In the first part, I talked about how we could hypothetically disrupt the fragrance industry using two basic strategy tools: the value stick and the value chain.
In this second part, I will look at potential disruption approaches using two additional tools, value driver reinvention and non-customer acquisition. These methods are parts of what is known as the “Blue Ocean Strategy” invented by INSEAD professors Chan Kim Renée Mauborgne. So go read up on their works if you want to know more.
I will conduct value driver reinvention in two steps. In the first step, I list out the attributes of my product that brings value to the customer and how much importance my customers are currently placing on them. For the fragrance industry, such value drivers can be mapped onto the following value canvas:
Here, we assume that a typical consumer doesn’t worry so much about high price (value = 2). Instead, he or she focuses more on how good and long-lasting the scent is (value = 4 and 3), how beautiful the bottle looks (value = 3) and most importantly, how the product brings confidence and class to the him or her by way of advertizing, icon, embodied beliefs, etc.(value = 5).
For the second step, I challenge the status quo by posing the question: “Should I decide to disrupt this business, how do I reinvent the value drivers and adjust the level of importance placed on them?” One approach might be the following:
In this approach, I decreased price at the expense of look and class. This is done by switching to inexpensive bottles and eliminating advertizing expenses. In addition, I introduced two new value drivers not previously considered: (1) the uniqueness of the perfume the consumer is using vis-à-vis his or her peers, and (2) the variety of fragrance the consumer may own at the same time. These attributes are now attainable as I have simplified the procedure of scent creation (thereby allowing more scents to be manufactured with the same lead time) and allow consumers to purchase many different perfumes that are now cheaper.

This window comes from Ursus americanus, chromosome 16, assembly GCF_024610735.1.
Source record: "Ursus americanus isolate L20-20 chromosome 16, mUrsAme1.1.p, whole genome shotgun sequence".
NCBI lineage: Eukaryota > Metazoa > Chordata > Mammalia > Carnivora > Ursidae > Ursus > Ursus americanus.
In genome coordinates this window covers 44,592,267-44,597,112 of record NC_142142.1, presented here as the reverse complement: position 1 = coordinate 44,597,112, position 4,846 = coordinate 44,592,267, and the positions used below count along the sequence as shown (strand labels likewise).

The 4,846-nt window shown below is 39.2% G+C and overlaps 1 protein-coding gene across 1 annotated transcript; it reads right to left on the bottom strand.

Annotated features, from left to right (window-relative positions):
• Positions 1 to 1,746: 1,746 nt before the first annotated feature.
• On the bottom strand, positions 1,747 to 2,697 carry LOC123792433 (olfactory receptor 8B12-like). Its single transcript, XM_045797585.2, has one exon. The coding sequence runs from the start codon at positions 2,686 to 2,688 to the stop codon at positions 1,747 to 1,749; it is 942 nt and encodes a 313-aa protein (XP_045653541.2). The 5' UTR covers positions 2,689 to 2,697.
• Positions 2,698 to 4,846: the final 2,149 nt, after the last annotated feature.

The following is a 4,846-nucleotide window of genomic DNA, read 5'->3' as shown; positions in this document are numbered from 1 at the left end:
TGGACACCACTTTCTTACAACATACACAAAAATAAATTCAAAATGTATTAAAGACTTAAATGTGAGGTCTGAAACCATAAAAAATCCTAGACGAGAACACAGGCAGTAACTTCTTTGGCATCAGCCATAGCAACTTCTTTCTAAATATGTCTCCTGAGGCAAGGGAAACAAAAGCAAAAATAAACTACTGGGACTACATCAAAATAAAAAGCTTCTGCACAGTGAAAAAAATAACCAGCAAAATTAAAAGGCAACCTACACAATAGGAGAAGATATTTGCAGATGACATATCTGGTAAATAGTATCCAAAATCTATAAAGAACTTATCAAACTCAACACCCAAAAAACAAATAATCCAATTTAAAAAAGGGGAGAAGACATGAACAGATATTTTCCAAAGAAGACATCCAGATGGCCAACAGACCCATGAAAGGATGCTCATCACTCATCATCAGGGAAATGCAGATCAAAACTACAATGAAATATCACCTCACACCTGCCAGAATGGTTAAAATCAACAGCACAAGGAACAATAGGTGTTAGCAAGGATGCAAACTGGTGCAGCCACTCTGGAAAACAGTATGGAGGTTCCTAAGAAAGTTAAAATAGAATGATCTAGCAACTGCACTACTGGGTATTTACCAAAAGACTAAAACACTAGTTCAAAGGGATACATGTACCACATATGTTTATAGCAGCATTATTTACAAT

Even I as experiment with value drivers for fragrance, I can only disrupt the market in substantial ways if I can either (1) better monetize and/or (2) enlarge the consumer base. This is where the final tool comes in: non-customer acquisition.
As you can see in the graph below, the customer base of the incumbent offering is made up primarily of wealthy individuals or young people who are having a stable income. Women are also more likely to be attracted to the image of class of fragrance than men. As I tilt the value drivers towards the disruption model described above, I draw the attention of infrequent consumers such as students and mid-income earners. Men who are more realistic purchasers are also now likely to buy perfume as price becomes more reasonable while excessive advertising is eliminated. As the transition continues, I may even be able to gain previous non-customers such as elderly people and children and convert customers from adjacent categories such as deodorant spray. Please note that I may also lose some existing customers as my value proposition shifts away from what they currently consumes, hence the benefits and costs must be considered together.
As you can see, with a little bit of trial and error there is potentially huge room for disruptive models to take root in this ancient industry. We have seen some of this at play already: fake perfume swamping the Chinese market, $10 bottles cologne all over the streets of New York, and many other solutions as you search for the phrase “low-cost perfume” on the Internet. It’s difficult to evaluate whether these attempts have yet dealt significant blows to the incumbent players or merely presented themselves as “cheap” alternatives that are largely ignored by mass consumers. In my opinion, a real contender with a well-thought-out business plan, innovative products and excellent logistical and IT infrastructure is still to emerge in the years to come, especially as the current economic crisis has shown to be more resilient than expected.
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